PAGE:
ADDIS ABABA, Ethiopia
Ethiopia on Thursday turned a late 19th-century palace in its capital Addis Ababa into a major tourist destination.
The brainchild of Prime Minister Abiy Ahmed, Unity Park was constructed on a 40-acre National Palace compound at the heart of the city, comprising of historical buildings where both imperial and Marxist governments passed decisions that affected millions of Ethiopians.
Perched on a central plateau overlooking hot spring plains nearby, the palace was constructed as part of the founding of the city of Addis Ababa in 1887 by Emperor Menelik and his influential wife Empress Taitu.
Ever since, it saw a succession of leaders including the country’s final Emperor Haileselassie I, Marxist former President Mengistu Hailemariam, Ethiopian-style ethnic federalist former prime ministers Meles Zenawi and Hailemariam Desalegn and now the reformist and progressive Prime Minister Abiy Ahmed.
Costing 5 billion Ethiopian Birrs ($170.7 million), the Unity Park features a wide banquet hall made of wood and leather ropes, wooden and glass houses once inhabited by princes and princesses and an imperial court and hall, Tamirat Hailu, a historian who coordinated the park project, said in a pre-launch press briefing.
The park also includes a spacious green area including a botanical garden, a zoo where primates and endemic black-mane lions will roam among 300 individual animals of 46 species, to be watched from an artistic tunnel with grass portions for viewing.
According to Tamirat, ticket prices are set at $7 dollars for ordinary visitors and $34 for VIP — who would enjoy special access to restricted areas in a guided tour. “1000 — 1500 people are expected to visit the site each day when it is open for the public this coming Monday,” he said.
The grand opening of the Unity Park was attended by Ugandan President Yoweri Museveni, Kenyan President Uhuru Kenyatta, Sudanese Prime Minister Abdalla Hamdok, South Sudanese President Salva Kiir and Somalian President Mohammed Abdella in addition to diplomatic officials, businesspeople and others.
Abebaw Ayalew, the deputy director general of the Ethiopian Heritage Conservation and Research Institute who co-managed the construction of the park, told visiting reporters that experts from Gujarat and Punjab participated in the restoration of the Banquet hall as architects from the two Indian states had participated in its original construction.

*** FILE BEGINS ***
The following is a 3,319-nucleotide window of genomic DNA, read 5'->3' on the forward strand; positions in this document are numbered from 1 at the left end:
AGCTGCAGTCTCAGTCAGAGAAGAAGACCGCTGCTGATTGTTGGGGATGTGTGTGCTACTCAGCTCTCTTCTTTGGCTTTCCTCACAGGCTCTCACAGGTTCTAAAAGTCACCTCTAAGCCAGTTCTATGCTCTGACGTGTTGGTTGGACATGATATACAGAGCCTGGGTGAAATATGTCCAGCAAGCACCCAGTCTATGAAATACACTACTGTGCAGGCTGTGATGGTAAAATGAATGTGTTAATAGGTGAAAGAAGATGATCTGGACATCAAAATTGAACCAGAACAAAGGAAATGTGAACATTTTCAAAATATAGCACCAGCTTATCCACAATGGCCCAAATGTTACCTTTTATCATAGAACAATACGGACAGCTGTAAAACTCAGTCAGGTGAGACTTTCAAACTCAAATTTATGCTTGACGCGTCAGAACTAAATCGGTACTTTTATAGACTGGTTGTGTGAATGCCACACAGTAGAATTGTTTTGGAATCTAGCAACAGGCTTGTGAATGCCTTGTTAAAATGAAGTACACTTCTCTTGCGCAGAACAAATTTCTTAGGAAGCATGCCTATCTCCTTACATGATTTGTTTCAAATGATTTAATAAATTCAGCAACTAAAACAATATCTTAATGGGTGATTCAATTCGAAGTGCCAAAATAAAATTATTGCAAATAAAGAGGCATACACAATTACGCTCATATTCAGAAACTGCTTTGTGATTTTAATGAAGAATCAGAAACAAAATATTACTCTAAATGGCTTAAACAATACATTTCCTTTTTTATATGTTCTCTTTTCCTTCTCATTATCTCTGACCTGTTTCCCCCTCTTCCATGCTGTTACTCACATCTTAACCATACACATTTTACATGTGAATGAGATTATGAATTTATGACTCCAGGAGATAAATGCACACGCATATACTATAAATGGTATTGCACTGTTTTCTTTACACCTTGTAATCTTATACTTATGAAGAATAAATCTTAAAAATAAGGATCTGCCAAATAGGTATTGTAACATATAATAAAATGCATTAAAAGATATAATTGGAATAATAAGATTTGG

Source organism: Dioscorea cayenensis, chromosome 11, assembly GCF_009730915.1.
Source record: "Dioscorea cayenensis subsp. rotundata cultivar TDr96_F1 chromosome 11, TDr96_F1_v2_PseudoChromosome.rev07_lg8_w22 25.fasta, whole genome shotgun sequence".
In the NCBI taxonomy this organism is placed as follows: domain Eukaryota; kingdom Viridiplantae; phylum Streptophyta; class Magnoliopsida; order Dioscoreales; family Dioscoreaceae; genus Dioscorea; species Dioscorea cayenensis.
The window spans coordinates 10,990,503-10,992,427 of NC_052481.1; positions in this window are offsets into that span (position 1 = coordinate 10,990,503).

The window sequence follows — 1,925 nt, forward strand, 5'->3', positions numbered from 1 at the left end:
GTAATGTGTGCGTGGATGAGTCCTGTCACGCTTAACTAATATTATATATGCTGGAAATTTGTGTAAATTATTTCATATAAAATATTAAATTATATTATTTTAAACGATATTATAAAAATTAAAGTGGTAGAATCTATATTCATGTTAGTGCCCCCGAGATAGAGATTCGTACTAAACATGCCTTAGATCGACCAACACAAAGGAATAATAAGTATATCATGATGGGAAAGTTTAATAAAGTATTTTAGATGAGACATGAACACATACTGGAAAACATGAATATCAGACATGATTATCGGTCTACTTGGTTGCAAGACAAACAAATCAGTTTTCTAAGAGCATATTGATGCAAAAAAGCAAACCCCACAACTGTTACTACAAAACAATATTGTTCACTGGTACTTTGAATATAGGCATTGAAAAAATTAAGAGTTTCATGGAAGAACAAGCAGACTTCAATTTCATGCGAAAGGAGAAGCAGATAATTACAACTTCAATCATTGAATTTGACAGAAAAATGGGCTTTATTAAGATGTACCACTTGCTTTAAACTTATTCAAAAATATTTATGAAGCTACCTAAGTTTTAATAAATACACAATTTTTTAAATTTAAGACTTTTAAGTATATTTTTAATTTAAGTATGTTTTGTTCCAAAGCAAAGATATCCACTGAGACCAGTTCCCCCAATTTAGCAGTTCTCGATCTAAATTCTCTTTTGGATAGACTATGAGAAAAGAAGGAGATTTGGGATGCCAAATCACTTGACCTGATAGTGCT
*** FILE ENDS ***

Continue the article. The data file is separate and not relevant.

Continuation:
Visitors will have access to an underground cellar, which was used as a cold area to keep liquor in barrels and kegs, before its legacy later took a turn for the darker when the military-junta regime of Colonel Mengustu used it as torture chamber for prisoners, especially those from the imperial era.
A photograph exhibition including images of imperial-time ministers executed by the military “Derg” regime is also featured in addition to written descriptions.
Turkish Ambassador to Ethiopia Yaprak Alp told Anadolu Agency: “Today, we have, under the invitation of the prime minister along with all ambassadors to visit the beautiful complex which will be open for the public tomorrow.
“It is a beautiful heritage that the Ethiopian government is now showing to all the people and tourists who are hopefully coming very soon. I hope it will prove to be a huge asset for Ethiopia,” she said.
Rwandan Ambassador to Ethiopia, Hope Tumukunde Gasatura said: “This is a huge and exciting project and one can only congratulate the prime minister who initiated the project. It is the palace where the prime minister sits. Renovating it and opening it to tourists would contribute to the city and the country’s tourism in general. It is commendable”.
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